P4: Y-STR haplotype evidence interpretation using discrete Laplace models of the Philippine and Austronesian reference databases
Jae Joseph Russell B. Rodriguez1,2,3, Mikkel Meyer Andersen4,5, Maria Corazon A. De Ungria1,6
1. DNA Analysis Laboratory, Natural Sciences Research Institute, College of Science, University of the Philippines Diliman, Quezon City, Philippines
2. Genetic and Molecular Biology Division, Institute of Biological Sciences, College of Arts and Sciences, University of the Philippines Los Baños, Laguna, Philippines
3. Department of Evolutionary Genetics, Max Planck Institute for Evolutionary Anthropology, Leipzig, Germany
4. Department of Mathematical Sciences, Aalborg University, Aalborg, Denmark
5. Section of Forensic Genetics, Department of Forensic Medicine, Faculty of Health and Medical Sciences, University of Copenhagen, Copenhagen, Denmark
6. Program on Biodiversity, Ethnicity, and Forensics, Philippine Genome Center, University of the Philippines, Quezon City, Philippines
Description & Aims
Y-chromosome short tandem repeats (Y-STRs) are important tools in forensic DNA investigations, particularly in isolating a male profile from a male-female mixture such as in a sexual assault case [1- 2]. Estimating the frequency of a Y-STR haplotype, however, is not as straightforward as counting its frequency in the reference database, as the database is a rather small sample of all haplotypes presented in the population. This is further complicated by the fact that uniparental haplotypes are inherited from ancestral haplotypes and are related to one another. Various methods have been developed to estimate Y-STR haplotype frequencies (reviewed in ). One such method is the discrete Laplace model which calculates the frequency in the population taken as a collection of haplotype subgroups derived from an ancestral haplotype [4,5]. The application of the discrete Laplace method had also been extended to mixtures , which is especially relevant in sexual assault cases, where there are multiple assailants or when the victim is male. We previously proposed for the adoption of the discrete Laplace model in interpreting Y-STR DNA matches in the Philippines consistent with the recommendations by the ISFG . However, to provide background in formulating specific guidelines applicable to the national setting, the model has to be tested on actual Philippine haplotypes. One such guideline may pertain to the choice of the reference database to fit the model. The ISFG recommends the use of metapopulations (human populations that share genetic ancestry commonly associated with language groups) as opposed to national databases, which are often defined by political jurisdictions . We conjecture however that the use of the Philippine database may be sufficient. For decades, modern-day political boundaries have largely restricted movements in the vast area of Southeast Asia and the Pacific where populations of Austronesian speakers are spread. Moreover, routine casework is much faster and straightforward if Philippine forensic DNA laboratories use a national database, rather than having to access haplotype databases maintained in many different jurisdictions. We therefore would like to test this proposition by comparing the utility of the two datasets (Philippine vs. Austronesian) while considering different marker combinations that reflect variability in multiplex systems used and the quality of evidence recovered from crime scenes.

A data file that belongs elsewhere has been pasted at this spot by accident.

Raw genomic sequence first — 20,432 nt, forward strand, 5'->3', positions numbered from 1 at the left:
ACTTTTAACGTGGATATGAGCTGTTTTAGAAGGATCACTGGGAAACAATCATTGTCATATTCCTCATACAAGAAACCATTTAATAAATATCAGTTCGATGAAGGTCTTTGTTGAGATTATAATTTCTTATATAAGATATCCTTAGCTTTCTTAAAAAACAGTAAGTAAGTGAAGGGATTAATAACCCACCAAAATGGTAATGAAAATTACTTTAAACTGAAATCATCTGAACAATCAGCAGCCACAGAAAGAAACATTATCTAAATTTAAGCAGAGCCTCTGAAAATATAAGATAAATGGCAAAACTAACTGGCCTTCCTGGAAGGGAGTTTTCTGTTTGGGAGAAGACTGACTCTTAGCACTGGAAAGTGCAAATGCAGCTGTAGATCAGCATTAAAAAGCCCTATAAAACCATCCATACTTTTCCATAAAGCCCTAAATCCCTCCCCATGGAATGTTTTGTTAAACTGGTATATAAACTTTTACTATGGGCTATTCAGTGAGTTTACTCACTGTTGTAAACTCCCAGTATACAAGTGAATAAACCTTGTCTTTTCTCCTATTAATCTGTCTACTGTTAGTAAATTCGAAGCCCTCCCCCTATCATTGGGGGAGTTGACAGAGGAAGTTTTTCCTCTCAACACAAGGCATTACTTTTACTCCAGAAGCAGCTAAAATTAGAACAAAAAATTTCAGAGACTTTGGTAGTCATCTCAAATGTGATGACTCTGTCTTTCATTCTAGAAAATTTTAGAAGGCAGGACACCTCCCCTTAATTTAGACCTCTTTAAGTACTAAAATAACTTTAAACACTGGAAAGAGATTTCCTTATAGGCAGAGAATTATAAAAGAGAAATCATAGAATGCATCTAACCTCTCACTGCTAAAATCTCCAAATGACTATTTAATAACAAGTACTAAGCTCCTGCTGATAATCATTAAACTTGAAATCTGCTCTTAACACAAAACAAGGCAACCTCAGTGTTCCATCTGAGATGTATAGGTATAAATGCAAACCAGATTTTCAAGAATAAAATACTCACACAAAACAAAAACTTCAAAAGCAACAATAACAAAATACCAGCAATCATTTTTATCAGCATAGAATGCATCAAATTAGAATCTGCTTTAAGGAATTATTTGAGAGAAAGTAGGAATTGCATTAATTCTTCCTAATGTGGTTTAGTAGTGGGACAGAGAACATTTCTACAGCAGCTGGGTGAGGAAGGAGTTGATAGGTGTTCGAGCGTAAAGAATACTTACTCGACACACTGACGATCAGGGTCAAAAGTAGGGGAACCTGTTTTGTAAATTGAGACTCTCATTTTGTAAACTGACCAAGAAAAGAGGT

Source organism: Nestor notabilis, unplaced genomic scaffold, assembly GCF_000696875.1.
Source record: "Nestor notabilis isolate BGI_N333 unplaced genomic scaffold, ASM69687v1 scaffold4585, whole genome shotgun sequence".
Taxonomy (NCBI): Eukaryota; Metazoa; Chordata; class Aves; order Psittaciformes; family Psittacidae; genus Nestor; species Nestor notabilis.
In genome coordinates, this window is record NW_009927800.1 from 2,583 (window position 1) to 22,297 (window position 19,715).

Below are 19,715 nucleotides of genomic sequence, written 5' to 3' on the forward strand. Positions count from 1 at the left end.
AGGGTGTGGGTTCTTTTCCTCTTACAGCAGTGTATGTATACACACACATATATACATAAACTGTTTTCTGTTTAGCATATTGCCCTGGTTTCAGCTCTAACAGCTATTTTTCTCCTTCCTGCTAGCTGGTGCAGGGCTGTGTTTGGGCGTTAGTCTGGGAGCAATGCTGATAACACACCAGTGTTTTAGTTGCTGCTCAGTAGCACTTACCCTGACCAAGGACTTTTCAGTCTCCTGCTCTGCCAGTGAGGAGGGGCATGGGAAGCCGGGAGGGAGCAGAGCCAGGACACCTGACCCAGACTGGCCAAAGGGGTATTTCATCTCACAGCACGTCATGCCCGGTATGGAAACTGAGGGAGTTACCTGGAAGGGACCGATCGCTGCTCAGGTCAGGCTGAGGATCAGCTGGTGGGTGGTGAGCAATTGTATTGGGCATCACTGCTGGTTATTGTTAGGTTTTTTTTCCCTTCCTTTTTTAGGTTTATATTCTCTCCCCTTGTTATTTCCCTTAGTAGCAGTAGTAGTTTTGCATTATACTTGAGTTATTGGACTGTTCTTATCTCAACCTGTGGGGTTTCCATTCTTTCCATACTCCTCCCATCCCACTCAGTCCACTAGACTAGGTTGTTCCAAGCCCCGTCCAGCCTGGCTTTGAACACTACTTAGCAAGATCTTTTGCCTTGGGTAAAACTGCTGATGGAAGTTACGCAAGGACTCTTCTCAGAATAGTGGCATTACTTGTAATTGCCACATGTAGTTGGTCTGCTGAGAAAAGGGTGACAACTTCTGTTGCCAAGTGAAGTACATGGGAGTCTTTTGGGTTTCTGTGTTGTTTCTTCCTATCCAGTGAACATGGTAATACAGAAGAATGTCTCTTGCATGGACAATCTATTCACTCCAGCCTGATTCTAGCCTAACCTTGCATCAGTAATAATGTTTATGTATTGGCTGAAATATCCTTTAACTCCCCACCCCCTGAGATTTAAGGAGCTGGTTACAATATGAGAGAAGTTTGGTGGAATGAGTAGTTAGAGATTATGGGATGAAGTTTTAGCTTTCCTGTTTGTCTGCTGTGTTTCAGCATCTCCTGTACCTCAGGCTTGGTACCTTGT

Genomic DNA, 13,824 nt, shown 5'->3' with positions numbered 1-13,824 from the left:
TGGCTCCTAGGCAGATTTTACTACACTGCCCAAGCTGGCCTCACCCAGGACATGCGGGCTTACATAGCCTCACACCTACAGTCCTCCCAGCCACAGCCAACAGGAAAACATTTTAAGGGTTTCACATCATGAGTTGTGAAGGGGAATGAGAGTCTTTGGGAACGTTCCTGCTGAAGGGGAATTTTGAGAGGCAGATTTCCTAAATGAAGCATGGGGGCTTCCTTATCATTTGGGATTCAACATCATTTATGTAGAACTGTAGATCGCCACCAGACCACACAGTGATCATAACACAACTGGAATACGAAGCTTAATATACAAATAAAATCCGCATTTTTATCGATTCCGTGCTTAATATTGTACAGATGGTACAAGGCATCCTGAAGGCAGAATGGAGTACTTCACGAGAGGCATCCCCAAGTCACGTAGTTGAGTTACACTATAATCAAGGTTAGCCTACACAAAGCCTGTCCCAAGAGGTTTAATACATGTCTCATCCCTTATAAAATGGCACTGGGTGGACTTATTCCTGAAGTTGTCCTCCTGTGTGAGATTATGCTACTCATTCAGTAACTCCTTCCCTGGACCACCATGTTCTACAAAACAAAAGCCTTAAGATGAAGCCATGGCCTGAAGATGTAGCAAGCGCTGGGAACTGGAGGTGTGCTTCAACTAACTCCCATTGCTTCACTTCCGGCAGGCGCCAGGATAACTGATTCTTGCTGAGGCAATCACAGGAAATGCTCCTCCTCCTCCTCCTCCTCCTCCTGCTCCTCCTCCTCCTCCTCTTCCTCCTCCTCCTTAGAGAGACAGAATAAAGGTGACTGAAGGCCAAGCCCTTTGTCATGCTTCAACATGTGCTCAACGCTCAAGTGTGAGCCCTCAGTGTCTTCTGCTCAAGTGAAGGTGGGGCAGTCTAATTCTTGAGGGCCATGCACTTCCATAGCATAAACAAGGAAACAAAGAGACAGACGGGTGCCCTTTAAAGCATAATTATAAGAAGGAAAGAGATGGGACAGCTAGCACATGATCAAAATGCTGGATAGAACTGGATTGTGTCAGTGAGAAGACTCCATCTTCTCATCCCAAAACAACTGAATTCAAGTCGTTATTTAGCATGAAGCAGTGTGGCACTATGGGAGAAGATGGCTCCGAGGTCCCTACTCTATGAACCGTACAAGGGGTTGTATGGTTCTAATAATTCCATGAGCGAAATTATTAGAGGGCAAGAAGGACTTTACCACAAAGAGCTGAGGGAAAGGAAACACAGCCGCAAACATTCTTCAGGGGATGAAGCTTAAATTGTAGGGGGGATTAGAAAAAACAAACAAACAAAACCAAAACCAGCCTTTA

We are specifically interested in answering the following questions:
- How do Y-STR haplotype frequency estimates vary when the discrete Laplace model is fitted to the Philippine database in contrast to the Austronesian metapopulation?
- What is the effect of including the known profile/s in the database before fitting the model?
- What is the effect of the number of loci on the likelihood ratios (LRs) calculated for single haplotype matches? for two-person mixtures?
- What is the effect of the number of loci on predicting the contributing haplotypes in mixture deconvolution?
To answer these questions, we propose to fit discrete Laplace models on the both the Austronesian dataset and the Philippine dataset in the Y-chromosome Haplotype Reference Database (YHRD) (https://yhrd.org, Release 67-2022/Feb/07) . Likelihood ratios will be calculated on single haplotypes and two-person mixtures randomly drawn from the Philippine database. Lastly, as an exercise in reporting LR results, simulated casework analysis will be performed on haplotype profiles generated in . For further reading see [11-16]. Our observations will form the basis of recommendations on the interpretation of Y-chromosomal STR evidence for forensic DNA laboratories in the Philippines.
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Date of objection
Expired at November, 14th, 2022